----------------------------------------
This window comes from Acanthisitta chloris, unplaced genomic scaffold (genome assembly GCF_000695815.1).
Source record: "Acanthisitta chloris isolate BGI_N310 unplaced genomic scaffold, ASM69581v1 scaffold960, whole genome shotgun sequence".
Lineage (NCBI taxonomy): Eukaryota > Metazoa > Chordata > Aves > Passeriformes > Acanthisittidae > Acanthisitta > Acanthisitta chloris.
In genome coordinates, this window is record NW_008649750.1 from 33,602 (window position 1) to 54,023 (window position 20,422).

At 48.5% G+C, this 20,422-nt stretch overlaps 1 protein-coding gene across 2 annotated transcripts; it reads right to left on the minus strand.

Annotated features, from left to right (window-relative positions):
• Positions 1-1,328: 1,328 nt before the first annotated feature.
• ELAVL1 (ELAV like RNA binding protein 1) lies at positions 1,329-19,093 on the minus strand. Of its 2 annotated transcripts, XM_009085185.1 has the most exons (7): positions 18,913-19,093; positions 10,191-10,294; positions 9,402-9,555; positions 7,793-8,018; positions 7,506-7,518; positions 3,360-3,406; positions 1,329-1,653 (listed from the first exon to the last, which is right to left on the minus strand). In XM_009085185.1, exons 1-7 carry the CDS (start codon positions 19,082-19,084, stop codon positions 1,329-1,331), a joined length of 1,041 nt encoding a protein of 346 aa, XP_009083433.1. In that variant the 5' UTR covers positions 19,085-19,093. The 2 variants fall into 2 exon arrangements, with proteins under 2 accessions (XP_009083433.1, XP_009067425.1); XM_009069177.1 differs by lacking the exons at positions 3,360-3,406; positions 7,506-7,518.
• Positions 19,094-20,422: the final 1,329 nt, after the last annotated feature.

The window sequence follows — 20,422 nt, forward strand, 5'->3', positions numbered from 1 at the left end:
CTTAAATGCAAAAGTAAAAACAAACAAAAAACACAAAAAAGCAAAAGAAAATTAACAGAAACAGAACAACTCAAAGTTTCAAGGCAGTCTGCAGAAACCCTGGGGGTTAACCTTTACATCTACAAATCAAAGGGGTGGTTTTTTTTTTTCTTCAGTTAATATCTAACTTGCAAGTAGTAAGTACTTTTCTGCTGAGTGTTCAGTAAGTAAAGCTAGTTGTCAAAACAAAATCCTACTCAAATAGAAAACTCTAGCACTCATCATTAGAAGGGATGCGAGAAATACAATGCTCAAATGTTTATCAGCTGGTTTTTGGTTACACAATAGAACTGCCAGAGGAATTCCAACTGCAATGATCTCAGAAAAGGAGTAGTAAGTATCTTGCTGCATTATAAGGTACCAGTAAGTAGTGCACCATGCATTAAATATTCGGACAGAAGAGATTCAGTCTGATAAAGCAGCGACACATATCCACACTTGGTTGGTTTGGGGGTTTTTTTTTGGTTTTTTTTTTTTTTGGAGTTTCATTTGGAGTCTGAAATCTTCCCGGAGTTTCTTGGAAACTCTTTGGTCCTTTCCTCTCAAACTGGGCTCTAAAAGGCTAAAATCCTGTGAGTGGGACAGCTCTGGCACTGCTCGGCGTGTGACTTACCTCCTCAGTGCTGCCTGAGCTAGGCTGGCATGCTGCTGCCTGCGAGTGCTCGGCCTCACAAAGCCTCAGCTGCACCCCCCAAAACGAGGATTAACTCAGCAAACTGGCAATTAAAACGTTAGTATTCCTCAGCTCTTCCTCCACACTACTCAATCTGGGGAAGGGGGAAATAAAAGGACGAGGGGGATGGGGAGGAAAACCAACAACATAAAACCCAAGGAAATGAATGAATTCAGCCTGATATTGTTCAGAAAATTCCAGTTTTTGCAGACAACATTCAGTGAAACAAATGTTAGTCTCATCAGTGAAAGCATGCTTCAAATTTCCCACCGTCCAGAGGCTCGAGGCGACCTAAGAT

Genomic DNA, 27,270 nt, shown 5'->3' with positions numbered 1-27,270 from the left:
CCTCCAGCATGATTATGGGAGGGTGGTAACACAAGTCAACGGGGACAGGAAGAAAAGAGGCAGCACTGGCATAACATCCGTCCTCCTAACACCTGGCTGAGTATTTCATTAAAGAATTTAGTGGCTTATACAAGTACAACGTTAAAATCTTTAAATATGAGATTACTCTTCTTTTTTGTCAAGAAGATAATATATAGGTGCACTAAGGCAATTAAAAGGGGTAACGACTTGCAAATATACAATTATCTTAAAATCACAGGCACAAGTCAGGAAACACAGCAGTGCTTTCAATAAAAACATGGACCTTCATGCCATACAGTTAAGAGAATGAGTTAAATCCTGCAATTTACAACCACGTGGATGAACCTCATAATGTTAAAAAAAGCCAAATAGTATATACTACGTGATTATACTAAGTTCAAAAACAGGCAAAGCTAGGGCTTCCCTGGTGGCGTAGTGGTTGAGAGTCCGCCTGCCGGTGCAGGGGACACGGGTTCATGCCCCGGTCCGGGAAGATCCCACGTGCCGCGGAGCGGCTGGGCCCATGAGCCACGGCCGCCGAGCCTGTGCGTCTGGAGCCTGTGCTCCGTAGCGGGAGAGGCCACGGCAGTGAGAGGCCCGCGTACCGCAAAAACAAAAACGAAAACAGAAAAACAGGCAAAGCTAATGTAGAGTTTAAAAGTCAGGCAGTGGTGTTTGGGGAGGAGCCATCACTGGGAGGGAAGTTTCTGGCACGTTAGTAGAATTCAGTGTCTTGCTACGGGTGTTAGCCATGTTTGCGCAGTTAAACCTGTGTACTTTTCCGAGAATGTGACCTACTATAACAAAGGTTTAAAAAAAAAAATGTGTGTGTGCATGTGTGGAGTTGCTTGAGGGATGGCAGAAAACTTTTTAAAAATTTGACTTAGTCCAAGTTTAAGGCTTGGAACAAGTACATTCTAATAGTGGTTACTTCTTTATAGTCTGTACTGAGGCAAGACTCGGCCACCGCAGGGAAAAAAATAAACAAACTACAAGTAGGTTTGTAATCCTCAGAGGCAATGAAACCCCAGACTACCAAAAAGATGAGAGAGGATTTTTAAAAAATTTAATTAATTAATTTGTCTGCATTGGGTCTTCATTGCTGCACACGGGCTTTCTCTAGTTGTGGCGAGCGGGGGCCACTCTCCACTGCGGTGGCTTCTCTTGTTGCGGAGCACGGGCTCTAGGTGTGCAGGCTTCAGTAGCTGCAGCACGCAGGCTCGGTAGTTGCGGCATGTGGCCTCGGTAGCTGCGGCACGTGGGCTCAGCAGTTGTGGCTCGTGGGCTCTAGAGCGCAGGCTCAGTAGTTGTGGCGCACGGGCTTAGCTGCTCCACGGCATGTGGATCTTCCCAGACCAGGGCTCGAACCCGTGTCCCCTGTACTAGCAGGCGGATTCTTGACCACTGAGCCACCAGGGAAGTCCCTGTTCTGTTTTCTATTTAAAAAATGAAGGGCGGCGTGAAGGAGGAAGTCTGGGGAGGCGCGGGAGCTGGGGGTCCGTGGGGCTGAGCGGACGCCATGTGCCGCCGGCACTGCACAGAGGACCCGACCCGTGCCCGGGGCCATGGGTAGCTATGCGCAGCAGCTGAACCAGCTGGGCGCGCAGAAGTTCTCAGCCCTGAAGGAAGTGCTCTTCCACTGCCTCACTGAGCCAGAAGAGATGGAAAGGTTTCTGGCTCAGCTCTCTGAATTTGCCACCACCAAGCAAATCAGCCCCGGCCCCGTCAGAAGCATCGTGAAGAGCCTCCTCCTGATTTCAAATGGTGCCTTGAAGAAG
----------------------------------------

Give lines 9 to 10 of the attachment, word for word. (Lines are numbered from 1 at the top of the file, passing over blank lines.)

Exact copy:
• Positions 19,094-20,422: the final 1,329 nt, after the last annotated feature.

The window sequence follows — 20,422 nt, forward strand, 5'->3', positions numbered from 1 at the left end: